MOSCOW -- Shaken by what they saw in a two-week break in their home districts, Soviet parliamentarians said yesterday that the country is on the brink of famine, political anarchy and civil disorder. They canceled their agenda and called a crisis session for tomorrow to be addressed by President Mikhail S. Gorbachev.
The atmosphere of alarm in the Supreme Soviet reflected the feeling on the streets, with a number of developments contributing to the sense of uncertainty:
* Without warning, the Soviet government ordered prices freed, beginning today, on so-called luxury goods, including carpets, electronics, furniture and automobile parts. But the Russian Federation leadership immediately suspended the deregulation in its territory and appealed to other republics to follow suit.
The contradictory orders deepened confusion about who is in charge, with one television channel reporting that prices would rise and another reporting that they would not. The episode appeared likely to accelerate panic-buying not only of luxury items but of other goods as well.
* Former dissident and nationalist leader Zviad Gamsakhurdia was elected the first non-Communist president of Georgia since 1921 and vowed to lead the republic to independence. The words "Soviet" and "Socialist" were dropped from the republic's name, which will be the Republic of Georgia under a restored pre-Soviet flag.
* The Moldovan Parliament, already abandoned by ethnic Russian and Gagauz deputies from regions that are trying to secede, was further crippled by a walkout of deputies from the Moldovan People's Front.
The radicals opposed a draft parliamentary statement that said Moldova would stay in the Union of Soviet Socialist Republics and would not unite with neighboring Romania. They issued a protest saying that the statement contradicts Moldova's declaration of sovereignty and "insults the feelings of people in fraternal Romania," where the language and ethnicity are indistinguishable from those in Moldova.
* Tension increased in the Baltic republics as Lithuanian, Latvian and Estonian leaders vowed to defy Soviet pressure to join in the 1991 Soviet budget and pledged to pursue full independence.
The Latvian Parliament instructed government agencies to stop providing supplies or social services to Soviet army troops deployed in the republic. It also ordered the disarming of Moscow-controlled riot police, who have been guarding Communist Party buildings and have clashed several times with Latvians.
* Police said that a Leningrad political activist arrested after firing two shots on Red Square during the revolution anniversary parade last week was aiming at Mr. Gorbachev and other leaders atop Lenin's mausoleum.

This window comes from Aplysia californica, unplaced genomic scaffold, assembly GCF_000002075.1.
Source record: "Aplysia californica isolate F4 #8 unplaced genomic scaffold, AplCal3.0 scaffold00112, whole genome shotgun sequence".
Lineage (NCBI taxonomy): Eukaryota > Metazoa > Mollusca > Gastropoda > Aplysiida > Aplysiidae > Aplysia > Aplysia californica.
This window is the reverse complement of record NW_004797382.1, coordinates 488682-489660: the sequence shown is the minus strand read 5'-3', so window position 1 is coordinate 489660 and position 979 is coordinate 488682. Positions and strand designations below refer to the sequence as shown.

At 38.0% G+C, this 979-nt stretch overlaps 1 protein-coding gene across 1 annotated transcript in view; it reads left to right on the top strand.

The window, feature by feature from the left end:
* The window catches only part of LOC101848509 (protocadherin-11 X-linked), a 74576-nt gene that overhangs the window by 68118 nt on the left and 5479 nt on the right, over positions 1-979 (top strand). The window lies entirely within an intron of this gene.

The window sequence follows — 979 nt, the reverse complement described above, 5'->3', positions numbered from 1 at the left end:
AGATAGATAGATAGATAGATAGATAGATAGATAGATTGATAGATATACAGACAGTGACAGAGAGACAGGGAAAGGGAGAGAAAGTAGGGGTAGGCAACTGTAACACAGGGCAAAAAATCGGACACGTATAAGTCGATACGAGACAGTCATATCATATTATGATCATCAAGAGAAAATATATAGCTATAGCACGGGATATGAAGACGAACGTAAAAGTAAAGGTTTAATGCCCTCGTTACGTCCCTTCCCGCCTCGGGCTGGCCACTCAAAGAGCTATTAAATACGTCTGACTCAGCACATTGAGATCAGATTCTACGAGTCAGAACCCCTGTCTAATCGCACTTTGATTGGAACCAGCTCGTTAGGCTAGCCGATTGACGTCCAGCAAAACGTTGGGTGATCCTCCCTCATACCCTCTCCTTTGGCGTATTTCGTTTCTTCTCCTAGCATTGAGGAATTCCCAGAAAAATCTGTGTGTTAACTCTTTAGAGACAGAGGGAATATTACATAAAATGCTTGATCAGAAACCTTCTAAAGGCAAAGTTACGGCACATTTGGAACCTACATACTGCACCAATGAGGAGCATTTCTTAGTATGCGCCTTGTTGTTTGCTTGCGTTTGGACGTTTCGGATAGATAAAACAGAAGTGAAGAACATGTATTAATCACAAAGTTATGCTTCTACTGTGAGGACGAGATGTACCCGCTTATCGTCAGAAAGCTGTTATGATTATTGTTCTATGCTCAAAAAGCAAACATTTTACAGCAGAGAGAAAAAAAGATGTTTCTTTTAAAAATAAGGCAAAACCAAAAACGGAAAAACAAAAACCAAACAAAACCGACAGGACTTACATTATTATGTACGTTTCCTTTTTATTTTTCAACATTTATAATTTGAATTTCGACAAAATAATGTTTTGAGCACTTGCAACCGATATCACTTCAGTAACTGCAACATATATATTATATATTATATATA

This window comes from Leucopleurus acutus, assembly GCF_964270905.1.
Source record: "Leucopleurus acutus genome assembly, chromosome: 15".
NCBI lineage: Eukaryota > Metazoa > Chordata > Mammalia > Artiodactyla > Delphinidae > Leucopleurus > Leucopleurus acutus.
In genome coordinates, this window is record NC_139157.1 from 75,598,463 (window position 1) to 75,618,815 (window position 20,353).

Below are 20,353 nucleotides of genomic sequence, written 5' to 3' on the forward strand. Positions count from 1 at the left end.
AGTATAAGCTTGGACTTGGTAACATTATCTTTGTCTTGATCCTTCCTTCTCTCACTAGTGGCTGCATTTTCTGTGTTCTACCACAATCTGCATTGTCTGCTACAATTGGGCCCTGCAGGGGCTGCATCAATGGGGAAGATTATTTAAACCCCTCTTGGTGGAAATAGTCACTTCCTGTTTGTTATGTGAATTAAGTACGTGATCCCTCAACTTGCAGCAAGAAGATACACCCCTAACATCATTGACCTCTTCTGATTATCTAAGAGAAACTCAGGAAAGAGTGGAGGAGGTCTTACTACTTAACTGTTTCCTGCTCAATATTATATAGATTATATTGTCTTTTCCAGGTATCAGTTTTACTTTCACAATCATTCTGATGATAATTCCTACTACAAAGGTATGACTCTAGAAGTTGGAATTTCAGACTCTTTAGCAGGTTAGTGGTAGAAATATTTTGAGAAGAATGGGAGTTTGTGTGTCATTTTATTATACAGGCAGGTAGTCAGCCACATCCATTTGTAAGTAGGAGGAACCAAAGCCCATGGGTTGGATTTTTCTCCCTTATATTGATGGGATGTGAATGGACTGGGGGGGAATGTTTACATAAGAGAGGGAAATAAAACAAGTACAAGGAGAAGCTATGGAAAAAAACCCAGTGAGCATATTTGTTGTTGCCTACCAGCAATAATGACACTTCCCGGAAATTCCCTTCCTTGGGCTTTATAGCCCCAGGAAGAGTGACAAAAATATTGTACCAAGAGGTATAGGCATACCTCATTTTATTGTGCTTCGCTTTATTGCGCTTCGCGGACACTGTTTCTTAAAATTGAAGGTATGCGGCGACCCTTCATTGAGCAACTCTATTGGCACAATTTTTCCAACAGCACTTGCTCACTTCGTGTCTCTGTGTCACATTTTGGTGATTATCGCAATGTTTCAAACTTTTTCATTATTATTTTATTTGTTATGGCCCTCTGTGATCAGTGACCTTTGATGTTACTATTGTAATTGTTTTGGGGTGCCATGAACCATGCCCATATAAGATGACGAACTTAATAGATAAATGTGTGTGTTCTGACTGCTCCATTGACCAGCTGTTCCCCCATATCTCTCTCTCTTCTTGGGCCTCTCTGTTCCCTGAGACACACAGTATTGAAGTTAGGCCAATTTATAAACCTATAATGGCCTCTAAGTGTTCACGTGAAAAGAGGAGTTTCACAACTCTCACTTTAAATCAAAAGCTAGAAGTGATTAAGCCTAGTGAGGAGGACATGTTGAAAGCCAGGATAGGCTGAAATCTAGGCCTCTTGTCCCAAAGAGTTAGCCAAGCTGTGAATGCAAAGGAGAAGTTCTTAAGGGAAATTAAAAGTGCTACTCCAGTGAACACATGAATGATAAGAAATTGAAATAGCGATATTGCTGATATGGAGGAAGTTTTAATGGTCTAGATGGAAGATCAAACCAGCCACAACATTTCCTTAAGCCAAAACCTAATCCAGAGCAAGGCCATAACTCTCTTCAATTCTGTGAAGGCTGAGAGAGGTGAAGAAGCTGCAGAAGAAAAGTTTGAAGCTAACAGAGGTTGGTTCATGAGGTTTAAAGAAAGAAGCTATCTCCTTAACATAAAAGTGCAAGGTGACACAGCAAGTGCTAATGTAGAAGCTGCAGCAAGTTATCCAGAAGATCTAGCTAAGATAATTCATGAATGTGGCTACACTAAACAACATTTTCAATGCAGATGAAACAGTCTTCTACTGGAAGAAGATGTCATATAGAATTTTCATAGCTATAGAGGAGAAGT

The policeman who overpowered Alexander Shmonov, Sgt. Andrei Mylnikov, also said the gun involved was not a sawed-off shotgun, as previously reported, but a hunting rifle. Such a gun might have reached the leaders from about 100 yards.
The price war between Soviet and Russian authorities followed a four-hour meeting between Mr. Gorbachev and Russian leader Boris N. Yeltsin Sunday, when both men pledged to avoid such squabbles.
Whether Mr. Gorbachev approved the deregulation could not be learned, but it was ordered by a decree of the government of Prime Minister Nikolai I. Ryzhkov.
Mr. Ryzhkov has tried repeatedly to torpedo any alliance between Mr. Gorbachev and Mr. Yeltsin, who publicly advocates the prime minister's resignation in favor of a coalition government.
By unilaterally ordering price changes, Mr. Ryzhkov may have been deliberately seeking to undermine a Gorbachev-Yeltsin detente that could cost him his job.
Most economists believe that freeing prices is a necessary precondition for a market economy. So the debate is more one of politics than of economics, which will not make it easier to settle.
Paralysis of government coupled with worsening food shortages is increasingly drawing comparisons with 1917, since every Soviet citizen has studied in school Lenin's definition of a "revolutionary situation." In that year, similar instability, worsened by World War I, led first to the abdication of Czar Nicholas II and later to the Bolshevik seizure of power.
Yesterday's emotional explosion in the Soviet parliament was prompted partly by deputies' realization of their increasing irrelevance as more power goes to the republics and to Mr. Gorbachev. Many speakers said it was pointless to keep passing laws as long as both the Soviet president and the republics felt free to ignore them.
But many deputies clearly came away frightened from meetings with their constituents over the revolution holidays.
Leningrad editor Boris N. Nikolsky said bread was disappearing from stores there as people who remembered the starvation of the German siege during World War II bought bread to dry for long-term storage. He said the country was "on the brink of catastrophe" and called for Mr. Ryzhkov to step down.